Now let us look at whether this would have helped
or hindered the rise in the organic composition of
capital in the United Kingdom.

Table 4
Domestic surplus value
gross profits 510
- stock appreciation -139
- capital consumption -283
+ rent 290
total 378

There was a net flow of 378 million in surplus value
to the property owning classes within the UK.
The total sources of funds of the property owning
classes was thus as shown in Table 5.

Table 5
Consolidated Sources and uses of surplus value
Inflow of surplus 288
invisibles (a,d,e,f)
Domestic surplus value 378
Total funds 666

Net domestic fixed 50
capital formation
Growth in overseas 52
assets + gold reserves
(balance of payments)

Net capital growth 102
Total consumption of 564
surplus value

Thus, the capitalist class acquired title to
surplus value to the monetary value of 666 millions
at home and abroad. Out of this they reinvested
50 million in new plant and equipment in the UK,
spent 564 million on consumption and taxes of one form
or another, and were left with 52 million in gold
and overseas assets.

The assumption behind Adams argument was that the
capitalists needed some means of disposing of their
profits abroad in order to prevent the organic
composition of capital rising. But in practice this
does not seem to have been a problem - the great
majority of their profits were unproductively consumed.
But even to pose the problem in this way is to
reverse the real causality. Within the circulation
process at a national scale, it is the level of
capitalists consumption and investment which jointly
with the international balances determines the income
accruing to capital. Had they decided to invest
more in plant and machinery, their aggregate profits
would in large measure have risen to fund it.

I say in large measure, since some of the investment
would have taken the form of imported means of production
which would have added to the profits of capitalists

The conclusion we can draw is that there were no
capital exports from the UK. Instead, the
UK acted as a drain on the capital stock of countries
like India and Australia as a portion of profits generated
there were converted into revenues to pay for imports
required to meet the luxury consumption of the rich
in the UK.

We can contrast this with the USA which genuinely
was a capital exporter during the 1920's.

United States 1925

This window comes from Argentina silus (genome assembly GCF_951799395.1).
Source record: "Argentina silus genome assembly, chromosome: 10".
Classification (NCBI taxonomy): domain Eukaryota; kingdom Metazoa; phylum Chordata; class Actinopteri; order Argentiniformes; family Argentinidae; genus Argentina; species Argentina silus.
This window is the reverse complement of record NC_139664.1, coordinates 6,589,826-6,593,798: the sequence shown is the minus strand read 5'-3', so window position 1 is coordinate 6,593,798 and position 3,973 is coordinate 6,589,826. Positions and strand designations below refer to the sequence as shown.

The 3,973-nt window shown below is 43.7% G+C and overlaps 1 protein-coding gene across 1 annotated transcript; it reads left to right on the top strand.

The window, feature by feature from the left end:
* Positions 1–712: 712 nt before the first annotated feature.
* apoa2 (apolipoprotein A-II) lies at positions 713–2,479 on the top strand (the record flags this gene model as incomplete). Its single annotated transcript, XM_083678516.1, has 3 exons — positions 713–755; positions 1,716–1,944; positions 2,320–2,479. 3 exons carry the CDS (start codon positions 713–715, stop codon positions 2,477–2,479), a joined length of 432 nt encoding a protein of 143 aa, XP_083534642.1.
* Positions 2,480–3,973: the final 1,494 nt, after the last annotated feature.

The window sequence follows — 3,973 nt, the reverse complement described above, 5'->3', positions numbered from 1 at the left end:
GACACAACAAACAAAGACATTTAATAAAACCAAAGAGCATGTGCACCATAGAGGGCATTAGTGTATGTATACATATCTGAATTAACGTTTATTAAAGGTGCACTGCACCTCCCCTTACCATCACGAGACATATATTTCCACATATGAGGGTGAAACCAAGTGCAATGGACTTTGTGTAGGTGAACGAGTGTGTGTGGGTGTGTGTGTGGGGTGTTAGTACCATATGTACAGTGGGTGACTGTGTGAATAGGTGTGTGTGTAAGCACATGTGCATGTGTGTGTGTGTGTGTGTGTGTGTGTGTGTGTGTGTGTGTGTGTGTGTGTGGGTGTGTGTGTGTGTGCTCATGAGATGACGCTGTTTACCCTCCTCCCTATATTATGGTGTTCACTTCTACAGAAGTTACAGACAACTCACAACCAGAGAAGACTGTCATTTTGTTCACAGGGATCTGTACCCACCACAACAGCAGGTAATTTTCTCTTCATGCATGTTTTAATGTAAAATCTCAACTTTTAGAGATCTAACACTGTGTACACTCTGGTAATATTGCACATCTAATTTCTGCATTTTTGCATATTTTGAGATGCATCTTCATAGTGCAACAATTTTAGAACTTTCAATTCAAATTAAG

imports 4963
exports 5317
balance 354

a)investment income 729
b)gold purchases 36
c)private transfers -362
balance 317

Change in overseas assets
balance on commodity account 354

balance on surplus value account 317
Growth in holdings of gold 671
and overseas assets

In the American case, both the commodity account
and the surplus value account were in surplus. Thus
unlike Britain, US held foreign assets grew not only by
the surplus on property income from other countries,
but also by the surplus on the commodity account.

The US, thus added $354 million to the capital
stocks in overseas countries, whilst allowing
$281 million to accumulate as capital assets in
US foreign subsidiaries, and converting a further
$36 million of foreign generated surplus value
into money capital (gold).

Bearing in mind the then prevailing exchange rate
of $4 = 1 pound, we see that the US and the UK had
approximately the same level of imports. But because
the US was exporting more commodities than it imported,
i.e., was a net capital exporter, its stock of
foreign assets grew at 3 times the British rate
even though its income from overseas investments
was less than 1/2 that of the UK.

This shows not only that a surplus on the trade
account is a precondition for capital export, but
that in the absence of this, the relative international
position of the British capitalist class went into
decline. In the last 25 years we have seen the
process repeated with the US and Japan now occupying
the roles formerly taken by the UK and the US.

Adam remarked that when Lenin wrote about Imperialism
no one saw his description of Imperialism as exporting
capital as in any way controversial - it was just a
description of the world he lived in, and which
everyone recognised.

He may be right that no one saw this as controversial,
without a through review of the economic and socialist
literature of the day, it is impossible to say for
sure, but it has to be born in mind that the intellectual
atmosphere in the Communist International was not
conducive to a critical analysis of Lenin's economic